Bio-tech clusters bring various benefits to both the universities and the economies that surround them. The universities gain rewards from the clusters in the form of research finance, practical experience for students and access to expensive equipment for their technology contributions. 10 The economic impact of entrepreneurial activity emanating from universities in clusters can be measured through several indicators, as for example, the number of companies founded by graduates, the total number of people that these companies employ or the number of patents based on university research. As one of Indiana's largest employers, Purdue University, for instance, contributes US$2.2 billion to the state's economy annually. 13 The discovery park, an innovative interdisciplinary research complex at the university, employs 3000 people in 157 companies, including 90 technology-based firms. Since the inception of the discovery park, the university has launched 30 companies and generated 40 patents based on university research, created 165 jobs and developed strategic collaborations with more than 25 regional, national and global companies, foundations and research institutions. In the life sciences field, the collaboration of the university with Indiana is expected to bring $25 million to the state over the next few years to improve the process through which lab discoveries are transformed into new medical treatments and products.
MIT alumni-founded companies have a disproportionate importance to their local economies as they sell to both national and world markets. A recent MIT report shows that MIT graduates have founded an estimated 6900 companies (including manufacturing, software, consulting and biotech firms) creating more than a million jobs worldwide and generating annual sales of approximately $232 billion. 12 According to a study on the entrepreneurial impact of MIT, which analyzes the economic effect of MIT alumni-founded companies and its entrepreneurial ecosystem, if the active companies founded by MIT graduates formed an independent nation, their revenues would make that nation at least the 17th-largest economy in the world. Globally, a less conservative estimate of their annual world sales would equal $2 trillion, producing the equivalent of the 11th-largest economy in the world.
In summary, the significant economic impact of these universities provides an important model for other universities interested in helping their students become more effective entrepreneurs. Therefore, based on this discussion, we define the core components of an entrepreneurial university in the following section.
CORE COMPONENTS OF AN ENTREPRENEURIAL UNIVERSITY
Academic entrepreneurship augurs well for the host institution and for its external environment. But what constitutes an entrepreneurial university? There are several views on what constitutes an entrepreneurial university, yet a lack of agreement about its core components. Thorp and Goldstein 4 suggest that an entrepreneurial university is one that embraces a culture of entrepreneurship and instills an entrepreneurial mindset in every graduate, ‘no matter what their interests, dreams and values happen to be’. According to them, an entrepreneurial university has five key characteristics: (i) it recognizes that liberal arts education has fueled American innovation; (ii) it thrives on big problems; (iii) it values both innovation and execution; (iv) it places culture ahead of structure; (v) it encourages partnerships between academics and entrepreneurs.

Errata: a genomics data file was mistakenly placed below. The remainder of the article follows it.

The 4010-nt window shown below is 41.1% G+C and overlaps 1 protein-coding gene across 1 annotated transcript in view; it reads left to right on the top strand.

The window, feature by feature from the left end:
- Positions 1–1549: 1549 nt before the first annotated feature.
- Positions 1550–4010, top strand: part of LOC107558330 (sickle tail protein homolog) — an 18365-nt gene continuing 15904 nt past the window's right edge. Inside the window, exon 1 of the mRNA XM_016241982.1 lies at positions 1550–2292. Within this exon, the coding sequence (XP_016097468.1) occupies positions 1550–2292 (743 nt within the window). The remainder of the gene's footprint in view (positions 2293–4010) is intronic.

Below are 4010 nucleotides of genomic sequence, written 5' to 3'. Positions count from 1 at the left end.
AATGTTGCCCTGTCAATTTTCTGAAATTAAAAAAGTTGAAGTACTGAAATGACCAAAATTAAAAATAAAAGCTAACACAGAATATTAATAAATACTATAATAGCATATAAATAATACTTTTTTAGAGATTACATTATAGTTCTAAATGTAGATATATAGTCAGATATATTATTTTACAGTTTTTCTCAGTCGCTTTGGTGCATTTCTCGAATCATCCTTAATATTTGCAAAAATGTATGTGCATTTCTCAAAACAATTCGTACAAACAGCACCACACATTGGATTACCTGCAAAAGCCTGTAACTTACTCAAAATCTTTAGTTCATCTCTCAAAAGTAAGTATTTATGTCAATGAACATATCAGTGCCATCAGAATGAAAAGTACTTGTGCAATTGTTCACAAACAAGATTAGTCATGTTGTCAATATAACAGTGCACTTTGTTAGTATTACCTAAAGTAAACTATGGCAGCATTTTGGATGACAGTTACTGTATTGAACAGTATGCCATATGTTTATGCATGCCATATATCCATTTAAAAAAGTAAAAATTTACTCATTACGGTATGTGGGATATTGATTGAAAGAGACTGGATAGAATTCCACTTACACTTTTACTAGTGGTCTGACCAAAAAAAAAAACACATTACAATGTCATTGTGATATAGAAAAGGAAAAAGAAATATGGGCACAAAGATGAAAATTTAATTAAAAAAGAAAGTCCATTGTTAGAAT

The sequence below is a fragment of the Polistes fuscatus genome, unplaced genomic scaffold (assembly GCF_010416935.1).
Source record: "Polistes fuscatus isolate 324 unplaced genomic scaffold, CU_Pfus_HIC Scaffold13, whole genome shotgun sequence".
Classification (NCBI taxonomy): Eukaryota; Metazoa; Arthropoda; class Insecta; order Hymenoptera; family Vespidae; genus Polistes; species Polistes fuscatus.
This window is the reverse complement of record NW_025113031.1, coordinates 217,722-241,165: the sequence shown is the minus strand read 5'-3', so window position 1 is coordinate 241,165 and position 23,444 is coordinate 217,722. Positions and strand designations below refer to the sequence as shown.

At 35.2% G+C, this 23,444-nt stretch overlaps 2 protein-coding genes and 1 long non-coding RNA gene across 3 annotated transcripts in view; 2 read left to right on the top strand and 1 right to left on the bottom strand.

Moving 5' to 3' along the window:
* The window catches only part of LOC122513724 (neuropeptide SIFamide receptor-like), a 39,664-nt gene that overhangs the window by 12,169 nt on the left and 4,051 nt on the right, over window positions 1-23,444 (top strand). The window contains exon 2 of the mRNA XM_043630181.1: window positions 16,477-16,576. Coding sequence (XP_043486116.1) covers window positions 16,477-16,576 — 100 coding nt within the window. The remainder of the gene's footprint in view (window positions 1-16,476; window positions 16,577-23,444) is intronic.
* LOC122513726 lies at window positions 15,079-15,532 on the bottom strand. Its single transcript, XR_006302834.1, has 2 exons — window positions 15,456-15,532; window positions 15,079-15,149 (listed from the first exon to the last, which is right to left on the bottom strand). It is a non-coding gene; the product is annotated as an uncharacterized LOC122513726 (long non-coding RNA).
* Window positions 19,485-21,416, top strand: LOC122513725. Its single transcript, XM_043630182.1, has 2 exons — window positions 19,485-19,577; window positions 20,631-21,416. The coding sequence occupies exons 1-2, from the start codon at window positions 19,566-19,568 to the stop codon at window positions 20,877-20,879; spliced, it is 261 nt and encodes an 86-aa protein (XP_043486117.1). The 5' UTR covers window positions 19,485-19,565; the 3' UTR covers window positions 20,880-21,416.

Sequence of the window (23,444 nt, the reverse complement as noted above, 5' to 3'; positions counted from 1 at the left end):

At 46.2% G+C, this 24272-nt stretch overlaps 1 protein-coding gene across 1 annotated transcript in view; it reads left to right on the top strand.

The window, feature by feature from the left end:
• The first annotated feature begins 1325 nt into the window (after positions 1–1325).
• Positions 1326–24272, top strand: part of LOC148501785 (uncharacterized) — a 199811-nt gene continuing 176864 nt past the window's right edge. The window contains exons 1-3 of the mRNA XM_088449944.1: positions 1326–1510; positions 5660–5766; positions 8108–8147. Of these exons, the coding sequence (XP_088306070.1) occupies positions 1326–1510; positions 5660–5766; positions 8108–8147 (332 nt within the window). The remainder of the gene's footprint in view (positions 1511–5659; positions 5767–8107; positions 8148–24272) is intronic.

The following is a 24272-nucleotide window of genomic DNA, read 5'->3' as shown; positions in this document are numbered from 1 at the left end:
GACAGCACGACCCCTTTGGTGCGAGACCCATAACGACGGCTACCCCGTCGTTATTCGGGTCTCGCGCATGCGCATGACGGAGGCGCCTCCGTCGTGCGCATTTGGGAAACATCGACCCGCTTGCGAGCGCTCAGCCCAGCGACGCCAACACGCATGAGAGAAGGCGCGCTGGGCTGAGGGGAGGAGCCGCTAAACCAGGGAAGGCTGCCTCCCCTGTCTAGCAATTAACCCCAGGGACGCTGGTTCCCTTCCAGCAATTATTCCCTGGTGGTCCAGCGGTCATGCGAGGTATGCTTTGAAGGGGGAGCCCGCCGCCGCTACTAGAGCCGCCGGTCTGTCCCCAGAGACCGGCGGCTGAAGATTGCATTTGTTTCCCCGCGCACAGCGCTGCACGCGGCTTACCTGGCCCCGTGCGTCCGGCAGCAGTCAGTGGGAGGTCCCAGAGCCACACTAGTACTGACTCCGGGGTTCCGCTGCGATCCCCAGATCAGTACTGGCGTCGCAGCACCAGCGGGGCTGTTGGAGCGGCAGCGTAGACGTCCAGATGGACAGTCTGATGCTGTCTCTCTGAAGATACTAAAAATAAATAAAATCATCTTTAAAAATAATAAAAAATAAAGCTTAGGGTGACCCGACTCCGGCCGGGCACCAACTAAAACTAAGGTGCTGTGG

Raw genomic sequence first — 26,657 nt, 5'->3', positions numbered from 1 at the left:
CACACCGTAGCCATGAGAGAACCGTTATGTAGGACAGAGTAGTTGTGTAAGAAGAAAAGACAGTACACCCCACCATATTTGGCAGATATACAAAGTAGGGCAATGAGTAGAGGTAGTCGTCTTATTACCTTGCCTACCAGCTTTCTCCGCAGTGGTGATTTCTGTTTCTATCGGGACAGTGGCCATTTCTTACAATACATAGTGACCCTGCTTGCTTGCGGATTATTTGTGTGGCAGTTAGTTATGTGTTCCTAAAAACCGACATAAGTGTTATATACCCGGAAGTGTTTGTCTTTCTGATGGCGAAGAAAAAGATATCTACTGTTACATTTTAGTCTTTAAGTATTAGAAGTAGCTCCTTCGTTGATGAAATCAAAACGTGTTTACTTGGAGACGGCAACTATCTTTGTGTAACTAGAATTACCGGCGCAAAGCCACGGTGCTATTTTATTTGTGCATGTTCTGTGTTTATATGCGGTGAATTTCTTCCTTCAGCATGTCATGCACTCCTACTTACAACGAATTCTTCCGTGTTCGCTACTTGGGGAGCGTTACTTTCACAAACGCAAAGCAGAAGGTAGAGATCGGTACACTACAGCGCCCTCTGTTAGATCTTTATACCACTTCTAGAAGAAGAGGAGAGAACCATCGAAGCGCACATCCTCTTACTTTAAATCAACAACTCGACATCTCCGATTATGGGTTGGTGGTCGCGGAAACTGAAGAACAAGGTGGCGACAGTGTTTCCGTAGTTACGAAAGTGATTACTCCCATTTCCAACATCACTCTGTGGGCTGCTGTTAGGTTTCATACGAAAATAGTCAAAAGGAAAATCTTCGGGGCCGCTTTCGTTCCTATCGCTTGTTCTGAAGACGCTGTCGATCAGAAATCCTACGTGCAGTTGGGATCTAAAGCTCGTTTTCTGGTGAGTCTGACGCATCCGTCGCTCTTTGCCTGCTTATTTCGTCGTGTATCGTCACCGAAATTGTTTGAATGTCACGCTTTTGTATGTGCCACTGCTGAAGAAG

Zhou and Etzkowitz 5 state three primary characteristics of an entrepreneurial university: (i) entrepreneurship activities are accepted and supported systematically; (ii) there are interface mechanisms, for example a technology transfer office, such as Office of Technology License and corresponding achievements; (iii) there are significant numbers of staff members to form firms.
A free-standing subject-focused module aimed at delivering knowledge and skills for and about entrepreneurship that permeates the entire university curriculum.
The learning within these courses is part of the core curriculum. Learning outcomes are developed in practice-based modules.
Entrepreneurial behaviors, attributes and skills are developed through direct engagement with industry. The form of the engagement is wide ranging and may include work placement, contributions to curriculum delivery and assessment, and industry-based assignments by industry professionals.
Pedagogies and faculty development that support deep-learning approaches by focusing on situated and project-based learning and have high currency for students.
Recruitment, development and retention policies that accommodate entrepreneurial faculty and supplement other more standard policies that focus on research or clinical productivity and which seek to recruit applicants with broad industry experience.
Promotion and tenure policies, key performance indicators and other performance measurements that reward faculty entrepreneurial accomplishments with the same weight given to other accomplishments in research, clinical productivity or teaching.